In the book Concrete Mathematics (2nd) written by Ronald Graham, Donald Knuth and Oren Patashnik, they prove the next theorem.

Absolutely convergent sums over two or more indices can always be summed first with respect to any one of those indices.

I understood some parts of the proof, but I couldn't understand the crux idea beneath the proof. I quote their proof from the book page 61-62. (Because I have no background of real analysis, my questions might seem to be silly. I hope that you understand this.)

Formally, we shall prove that if $J$ and the elements of $\{K_j|j\in J\}$ are any sets of indices such that $$ \sum_{j\in J, k\in K_{j}}a_{j,k}$$ converges absolutely to A, then there exist complex number $A_{j}$ for each $j \in J$ such that $ \sum_{k\in K_j}a_{j,k}$ converges absolutely to $A_{j}$, and $\sum_{j\in J}A_j$ converges absolutely $A$.

Question 1. Why they prove this proposition other than showing two summation will be equal if the series absolutely converges? In this proof they do not show two summation will be same in the end. They only show that $ \sum_{k\in K_j}a_{j,k}$ converges absolutely to $A_{j}$, and $\sum_{j\in J}A_j$ converges absolutely $A$.

If suffices to prove this assertion all terms are nonnegative, because we can prove the general case by breaking everything into real and imaginary, positive and negative parts as before. Let's assume therefore that $a_{j,k}\ge 0$ for all pairs $(j,k)\in M$ where $M$ is the master index set $\{(j,k)|j\in J, k \in K_{j}\} $.

We are given that $\sum_{(j,k)\in M}a_{j,k}$ is finite , namely that $$\sum_{(j,k)\in F}a_{j,k}\le A$$

for all finite subsets $F\subseteq M$, and that $A$ is the least such upper bound. If $j$ is any element of $J$, each sum of the form $\sum_{k\in F_{j}}a_{j,k}$ where $F_{j}$ is a finite subset of $K_{j}$ is bounded above by A. Hence these finite sums have a least upper bound $A_{j}\ge 0$, and $\sum_{k\in K_{j}}a_{j,k}=A_{j}$ by definition.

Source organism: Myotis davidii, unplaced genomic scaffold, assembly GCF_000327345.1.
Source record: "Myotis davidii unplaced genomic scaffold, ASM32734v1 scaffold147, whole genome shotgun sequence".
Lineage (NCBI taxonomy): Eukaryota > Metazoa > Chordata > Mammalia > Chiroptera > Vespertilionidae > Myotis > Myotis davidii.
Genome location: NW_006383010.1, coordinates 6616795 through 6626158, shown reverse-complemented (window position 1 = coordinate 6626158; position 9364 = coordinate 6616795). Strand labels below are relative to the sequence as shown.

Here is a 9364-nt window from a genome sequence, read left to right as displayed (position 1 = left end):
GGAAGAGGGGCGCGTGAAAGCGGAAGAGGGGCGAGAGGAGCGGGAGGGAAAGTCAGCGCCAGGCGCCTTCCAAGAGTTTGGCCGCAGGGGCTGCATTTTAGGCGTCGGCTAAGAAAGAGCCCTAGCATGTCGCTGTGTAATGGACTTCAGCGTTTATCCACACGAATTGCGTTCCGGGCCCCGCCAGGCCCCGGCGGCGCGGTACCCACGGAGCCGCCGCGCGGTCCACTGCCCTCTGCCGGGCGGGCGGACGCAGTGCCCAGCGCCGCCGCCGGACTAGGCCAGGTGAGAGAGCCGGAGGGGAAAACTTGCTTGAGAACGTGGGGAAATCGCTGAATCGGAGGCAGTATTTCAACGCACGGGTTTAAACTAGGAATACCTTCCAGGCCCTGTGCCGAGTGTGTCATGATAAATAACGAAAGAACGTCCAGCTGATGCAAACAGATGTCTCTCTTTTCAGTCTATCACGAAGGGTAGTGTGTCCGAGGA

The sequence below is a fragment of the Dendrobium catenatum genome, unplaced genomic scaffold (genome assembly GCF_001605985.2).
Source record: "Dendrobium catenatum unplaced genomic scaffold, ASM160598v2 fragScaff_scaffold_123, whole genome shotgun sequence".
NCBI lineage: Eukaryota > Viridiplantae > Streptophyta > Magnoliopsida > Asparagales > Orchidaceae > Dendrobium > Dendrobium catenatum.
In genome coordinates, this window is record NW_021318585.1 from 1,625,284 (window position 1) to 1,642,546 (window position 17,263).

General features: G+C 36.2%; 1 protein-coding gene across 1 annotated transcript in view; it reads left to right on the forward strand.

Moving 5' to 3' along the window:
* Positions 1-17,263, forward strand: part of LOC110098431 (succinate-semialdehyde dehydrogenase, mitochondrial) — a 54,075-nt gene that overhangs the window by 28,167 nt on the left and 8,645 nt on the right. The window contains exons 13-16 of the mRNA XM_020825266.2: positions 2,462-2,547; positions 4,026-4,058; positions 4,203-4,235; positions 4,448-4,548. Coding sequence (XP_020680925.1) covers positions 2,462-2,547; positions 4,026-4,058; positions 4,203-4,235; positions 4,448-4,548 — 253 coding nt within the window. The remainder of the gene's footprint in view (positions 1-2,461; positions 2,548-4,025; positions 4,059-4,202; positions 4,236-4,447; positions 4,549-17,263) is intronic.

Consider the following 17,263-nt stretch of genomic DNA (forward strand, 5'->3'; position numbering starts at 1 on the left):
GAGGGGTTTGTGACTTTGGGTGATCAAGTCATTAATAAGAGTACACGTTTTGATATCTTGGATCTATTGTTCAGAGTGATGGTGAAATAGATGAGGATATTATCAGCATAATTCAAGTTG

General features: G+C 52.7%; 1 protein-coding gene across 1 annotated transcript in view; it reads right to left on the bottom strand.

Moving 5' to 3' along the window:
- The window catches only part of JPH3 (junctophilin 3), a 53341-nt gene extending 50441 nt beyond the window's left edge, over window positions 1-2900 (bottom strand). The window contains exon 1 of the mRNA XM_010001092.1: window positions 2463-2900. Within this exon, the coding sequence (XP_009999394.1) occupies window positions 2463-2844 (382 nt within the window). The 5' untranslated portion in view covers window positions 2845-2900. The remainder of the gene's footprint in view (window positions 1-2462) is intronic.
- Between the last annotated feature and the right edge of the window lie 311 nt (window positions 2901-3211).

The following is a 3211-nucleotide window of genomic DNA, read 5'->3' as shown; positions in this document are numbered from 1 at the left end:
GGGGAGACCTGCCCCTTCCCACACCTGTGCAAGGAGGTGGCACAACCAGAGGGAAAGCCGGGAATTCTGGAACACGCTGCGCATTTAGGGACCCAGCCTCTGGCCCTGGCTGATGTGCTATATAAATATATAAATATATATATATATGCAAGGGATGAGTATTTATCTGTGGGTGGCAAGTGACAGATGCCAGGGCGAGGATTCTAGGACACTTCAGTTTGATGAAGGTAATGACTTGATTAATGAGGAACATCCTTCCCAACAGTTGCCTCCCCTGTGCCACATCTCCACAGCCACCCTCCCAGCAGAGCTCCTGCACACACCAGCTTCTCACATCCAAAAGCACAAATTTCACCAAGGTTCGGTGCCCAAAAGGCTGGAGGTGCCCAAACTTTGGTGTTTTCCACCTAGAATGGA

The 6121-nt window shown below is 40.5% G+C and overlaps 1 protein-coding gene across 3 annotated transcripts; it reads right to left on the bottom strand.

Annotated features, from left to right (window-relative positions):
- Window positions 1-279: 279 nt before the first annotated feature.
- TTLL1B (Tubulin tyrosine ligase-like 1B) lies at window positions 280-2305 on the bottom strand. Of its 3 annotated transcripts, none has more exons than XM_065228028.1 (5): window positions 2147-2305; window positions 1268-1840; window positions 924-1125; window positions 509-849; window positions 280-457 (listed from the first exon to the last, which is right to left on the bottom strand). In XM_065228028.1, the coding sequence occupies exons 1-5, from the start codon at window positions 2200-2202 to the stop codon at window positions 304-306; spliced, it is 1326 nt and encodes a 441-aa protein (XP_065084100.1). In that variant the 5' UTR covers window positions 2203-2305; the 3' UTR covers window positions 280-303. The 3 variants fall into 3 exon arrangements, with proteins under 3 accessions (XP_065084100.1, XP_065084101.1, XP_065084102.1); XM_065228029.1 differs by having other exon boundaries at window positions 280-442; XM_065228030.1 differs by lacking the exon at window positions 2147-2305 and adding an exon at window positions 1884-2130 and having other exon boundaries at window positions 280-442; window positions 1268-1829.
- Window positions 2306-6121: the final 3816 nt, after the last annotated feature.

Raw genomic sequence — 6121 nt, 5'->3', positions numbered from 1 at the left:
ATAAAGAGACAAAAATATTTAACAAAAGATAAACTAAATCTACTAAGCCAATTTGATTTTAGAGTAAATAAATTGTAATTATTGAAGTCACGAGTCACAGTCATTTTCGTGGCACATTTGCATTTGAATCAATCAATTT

We still need to prove that A is the least upper bound of $\sum_{j\in G}A_{j}$, for all finite subsets $G\subseteq J$.

Question 2. Why we need still to prove that A is the least upper bound?

Suppose that G is a finite subset of $J$ with $\sum_{j\in G}A_{j}=A' \gt A$. We can find finite subsets $F_{j}\subseteq K_{j}$ such that $\sum_{k\in F_{j}}a_{j,k} \gt (A/A')A_{j}$ for each $j\in G$ with $A_{j}\gt 0$ There is at least one such $j$.

Question 3. What's the meaning of $(A/A')A_{j}$? Why they use this amount in the proof? How we know that there is at least one such $j$?

But then $\sum_{j\in G, k \in F_{j}}a_{j,k}>(A/A')\sum_{j\in G}A_{j}=A$ contradicting the fact that we have $\sum_{(j,k)\in F}a_{j,k} \le A$ for all infinite subsets $F\subseteq M$. Hence $\sum_{j\in G}A_{j}\le A$, for all finite subsets $G\subseteq J$.

Finally, let $A'$ be any real number less than $A$. Our proof will be complete if we can find a finite set $G\subseteq J$ such that $\sum_{j\in G}A_{j}>A'$. We know that there's a finite set $F\subseteq M$ such that $\sum_{(j,k) \in F}a_{j,k}$. Then $\sum_{j\in G}A_{j}\ge \sum_{j\in G}\sum_{k\in F_{j}}a_{j,k}=\sum_{(j,k)\in F}a_{j,k}>A'$; QED

Question 4. Why we need to let $A'$ be any real number less than $A$ to complete the proof?


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